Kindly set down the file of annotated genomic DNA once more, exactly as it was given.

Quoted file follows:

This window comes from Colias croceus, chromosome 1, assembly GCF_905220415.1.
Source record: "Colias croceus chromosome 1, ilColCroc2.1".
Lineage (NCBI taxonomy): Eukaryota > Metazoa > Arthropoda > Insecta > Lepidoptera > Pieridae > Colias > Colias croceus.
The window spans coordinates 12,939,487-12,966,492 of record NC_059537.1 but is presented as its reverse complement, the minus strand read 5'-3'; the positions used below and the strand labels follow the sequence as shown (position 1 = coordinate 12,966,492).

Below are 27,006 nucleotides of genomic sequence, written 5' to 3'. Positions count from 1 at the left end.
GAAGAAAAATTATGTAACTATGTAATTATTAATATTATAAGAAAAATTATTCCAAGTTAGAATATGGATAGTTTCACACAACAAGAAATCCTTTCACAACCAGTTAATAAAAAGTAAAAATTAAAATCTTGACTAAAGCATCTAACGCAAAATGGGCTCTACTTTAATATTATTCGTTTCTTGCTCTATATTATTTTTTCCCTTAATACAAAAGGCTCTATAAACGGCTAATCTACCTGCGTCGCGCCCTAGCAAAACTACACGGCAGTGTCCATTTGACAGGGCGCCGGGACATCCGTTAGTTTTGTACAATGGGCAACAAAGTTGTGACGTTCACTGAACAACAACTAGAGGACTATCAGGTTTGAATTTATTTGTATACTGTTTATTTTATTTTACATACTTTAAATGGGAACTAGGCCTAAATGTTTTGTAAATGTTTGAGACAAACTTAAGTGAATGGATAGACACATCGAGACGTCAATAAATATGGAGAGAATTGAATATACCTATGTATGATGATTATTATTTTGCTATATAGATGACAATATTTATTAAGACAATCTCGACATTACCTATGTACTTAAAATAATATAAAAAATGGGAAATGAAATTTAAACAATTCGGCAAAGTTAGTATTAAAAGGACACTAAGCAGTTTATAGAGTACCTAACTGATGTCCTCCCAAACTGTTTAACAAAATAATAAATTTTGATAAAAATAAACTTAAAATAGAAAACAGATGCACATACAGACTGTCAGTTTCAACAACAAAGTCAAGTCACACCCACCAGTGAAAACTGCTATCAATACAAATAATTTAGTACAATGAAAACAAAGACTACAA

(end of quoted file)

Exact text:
This window comes from Colias croceus, chromosome 1, assembly GCF_905220415.1.
Source record: "Colias croceus chromosome 1, ilColCroc2.1".
Lineage (NCBI taxonomy): Eukaryota > Metazoa > Arthropoda > Insecta > Lepidoptera > Pieridae > Colias > Colias croceus.
The window spans coordinates 12,939,487-12,966,492 of record NC_059537.1 but is presented as its reverse complement, the minus strand read 5'-3'; the positions used below and the strand labels follow the sequence as shown (position 1 = coordinate 12,966,492).

Below are 27,006 nucleotides of genomic sequence, written 5' to 3'. Positions count from 1 at the left end.
GAAGAAAAATTATGTAACTATGTAATTATTAATATTATAAGAAAAATTATTCCAAGTTAGAATATGGATAGTTTCACACAACAAGAAATCCTTTCACAACCAGTTAATAAAAAGTAAAAATTAAAATCTTGACTAAAGCATCTAACGCAAAATGGGCTCTACTTTAATATTATTCGTTTCTTGCTCTATATTATTTTTTCCCTTAATACAAAAGGCTCTATAAACGGCTAATCTACCTGCGTCGCGCCCTAGCAAAACTACACGGCAGTGTCCATTTGACAGGGCGCCGGGACATCCGTTAGTTTTGTACAATGGGCAACAAAGTTGTGACGTTCACTGAACAACAACTAGAGGACTATCAGGTTTGAATTTATTTGTATACTGTTTATTTTATTTTACATACTTTAAATGGGAACTAGGCCTAAATGTTTTGTAAATGTTTGAGACAAACTTAAGTGAATGGATAGACACATCGAGACGTCAATAAATATGGAGAGAATTGAATATACCTATGTATGATGATTATTATTTTGCTATATAGATGACAATATTTATTAAGACAATCTCGACATTACCTATGTACTTAAAATAATATAAAAAATGGGAAATGAAATTTAAACAATTCGGCAAAGTTAGTATTAAAAGGACACTAAGCAGTTTATAGAGTACCTAACTGATGTCCTCCCAAACTGTTTAACAAAATAATAAATTTTGATAAAAATAAACTTAAAATAGAAAACAGATGCACATACAGACTGTCAGTTTCAACAACAAAGTCAAGTCACACCCACCAGTGAAAACTGCTATCAATACAAATAATTTAGTACAATGAAAACAAAGACTACAA